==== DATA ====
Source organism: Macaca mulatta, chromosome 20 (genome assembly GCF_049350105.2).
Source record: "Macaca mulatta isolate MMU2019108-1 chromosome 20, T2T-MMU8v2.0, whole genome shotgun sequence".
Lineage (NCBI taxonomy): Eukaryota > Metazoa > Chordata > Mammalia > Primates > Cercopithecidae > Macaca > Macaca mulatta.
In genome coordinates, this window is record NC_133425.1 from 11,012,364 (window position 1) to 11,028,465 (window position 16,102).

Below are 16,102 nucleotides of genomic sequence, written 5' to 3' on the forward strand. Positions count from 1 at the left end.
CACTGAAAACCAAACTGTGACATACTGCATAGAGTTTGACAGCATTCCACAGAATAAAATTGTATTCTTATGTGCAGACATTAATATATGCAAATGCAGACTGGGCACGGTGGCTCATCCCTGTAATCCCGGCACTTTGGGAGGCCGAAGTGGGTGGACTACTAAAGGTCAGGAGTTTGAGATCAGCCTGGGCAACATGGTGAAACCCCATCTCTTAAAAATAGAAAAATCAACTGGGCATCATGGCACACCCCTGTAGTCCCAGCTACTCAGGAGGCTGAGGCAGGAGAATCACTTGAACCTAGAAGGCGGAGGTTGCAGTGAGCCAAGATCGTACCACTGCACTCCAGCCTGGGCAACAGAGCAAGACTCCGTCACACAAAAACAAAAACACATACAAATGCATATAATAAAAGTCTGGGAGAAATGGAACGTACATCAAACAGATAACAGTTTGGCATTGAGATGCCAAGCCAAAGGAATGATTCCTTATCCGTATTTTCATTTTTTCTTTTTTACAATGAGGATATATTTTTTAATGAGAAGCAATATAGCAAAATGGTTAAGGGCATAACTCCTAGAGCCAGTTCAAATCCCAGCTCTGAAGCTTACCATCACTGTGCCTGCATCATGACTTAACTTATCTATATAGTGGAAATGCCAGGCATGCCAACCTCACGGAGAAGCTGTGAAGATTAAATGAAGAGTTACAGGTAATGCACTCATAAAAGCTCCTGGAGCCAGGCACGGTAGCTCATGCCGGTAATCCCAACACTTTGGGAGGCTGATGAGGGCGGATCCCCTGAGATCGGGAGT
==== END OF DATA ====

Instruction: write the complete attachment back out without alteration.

Source organism: Macaca mulatta, chromosome 20 (genome assembly GCF_049350105.2).
Source record: "Macaca mulatta isolate MMU2019108-1 chromosome 20, T2T-MMU8v2.0, whole genome shotgun sequence".
Lineage (NCBI taxonomy): Eukaryota > Metazoa > Chordata > Mammalia > Primates > Cercopithecidae > Macaca > Macaca mulatta.
In genome coordinates, this window is record NC_133425.1 from 11,012,364 (window position 1) to 11,028,465 (window position 16,102).

Below are 16,102 nucleotides of genomic sequence, written 5' to 3' on the forward strand. Positions count from 1 at the left end.
CACTGAAAACCAAACTGTGACATACTGCATAGAGTTTGACAGCATTCCACAGAATAAAATTGTATTCTTATGTGCAGACATTAATATATGCAAATGCAGACTGGGCACGGTGGCTCATCCCTGTAATCCCGGCACTTTGGGAGGCCGAAGTGGGTGGACTACTAAAGGTCAGGAGTTTGAGATCAGCCTGGGCAACATGGTGAAACCCCATCTCTTAAAAATAGAAAAATCAACTGGGCATCATGGCACACCCCTGTAGTCCCAGCTACTCAGGAGGCTGAGGCAGGAGAATCACTTGAACCTAGAAGGCGGAGGTTGCAGTGAGCCAAGATCGTACCACTGCACTCCAGCCTGGGCAACAGAGCAAGACTCCGTCACACAAAAACAAAAACACATACAAATGCATATAATAAAAGTCTGGGAGAAATGGAACGTACATCAAACAGATAACAGTTTGGCATTGAGATGCCAAGCCAAAGGAATGATTCCTTATCCGTATTTTCATTTTTTCTTTTTTACAATGAGGATATATTTTTTAATGAGAAGCAATATAGCAAAATGGTTAAGGGCATAACTCCTAGAGCCAGTTCAAATCCCAGCTCTGAAGCTTACCATCACTGTGCCTGCATCATGACTTAACTTATCTATATAGTGGAAATGCCAGGCATGCCAACCTCACGGAGAAGCTGTGAAGATTAAATGAAGAGTTACAGGTAATGCACTCATAAAAGCTCCTGGAGCCAGGCACGGTAGCTCATGCCGGTAATCCCAACACTTTGGGAGGCTGATGAGGGCGGATCCCCTGAGATCGGGAGT